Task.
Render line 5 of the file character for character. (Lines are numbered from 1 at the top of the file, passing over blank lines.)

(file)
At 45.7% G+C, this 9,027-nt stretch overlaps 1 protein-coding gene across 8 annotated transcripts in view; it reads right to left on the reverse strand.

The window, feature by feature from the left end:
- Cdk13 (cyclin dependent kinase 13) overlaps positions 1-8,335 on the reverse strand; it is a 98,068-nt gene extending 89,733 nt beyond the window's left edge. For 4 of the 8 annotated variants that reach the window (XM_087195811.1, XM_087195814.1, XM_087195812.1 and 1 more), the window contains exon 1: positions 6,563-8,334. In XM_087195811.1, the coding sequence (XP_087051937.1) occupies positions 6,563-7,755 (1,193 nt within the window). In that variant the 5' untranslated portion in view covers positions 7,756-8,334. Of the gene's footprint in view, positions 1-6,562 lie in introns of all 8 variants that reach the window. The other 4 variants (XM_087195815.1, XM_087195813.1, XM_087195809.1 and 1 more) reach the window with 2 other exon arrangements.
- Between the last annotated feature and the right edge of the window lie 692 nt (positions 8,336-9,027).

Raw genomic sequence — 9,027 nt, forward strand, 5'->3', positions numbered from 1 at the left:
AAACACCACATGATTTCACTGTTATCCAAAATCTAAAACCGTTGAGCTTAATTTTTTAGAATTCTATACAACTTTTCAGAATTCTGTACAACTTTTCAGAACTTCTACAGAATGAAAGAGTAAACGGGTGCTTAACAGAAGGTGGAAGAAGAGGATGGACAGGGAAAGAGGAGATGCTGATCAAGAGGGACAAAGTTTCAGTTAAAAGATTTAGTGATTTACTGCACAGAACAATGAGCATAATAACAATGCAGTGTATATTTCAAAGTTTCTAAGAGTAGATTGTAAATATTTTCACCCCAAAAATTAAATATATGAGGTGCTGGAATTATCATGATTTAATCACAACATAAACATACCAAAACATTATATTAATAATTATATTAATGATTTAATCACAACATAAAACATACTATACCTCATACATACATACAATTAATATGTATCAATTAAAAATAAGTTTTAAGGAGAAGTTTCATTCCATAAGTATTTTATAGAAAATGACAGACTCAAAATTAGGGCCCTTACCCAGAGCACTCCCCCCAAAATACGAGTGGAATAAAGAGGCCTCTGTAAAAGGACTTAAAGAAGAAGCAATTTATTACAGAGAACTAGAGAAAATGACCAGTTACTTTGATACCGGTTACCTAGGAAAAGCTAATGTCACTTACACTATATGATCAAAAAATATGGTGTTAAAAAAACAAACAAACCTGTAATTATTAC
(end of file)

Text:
Raw genomic sequence — 9,027 nt, forward strand, 5'->3', positions numbered from 1 at the left: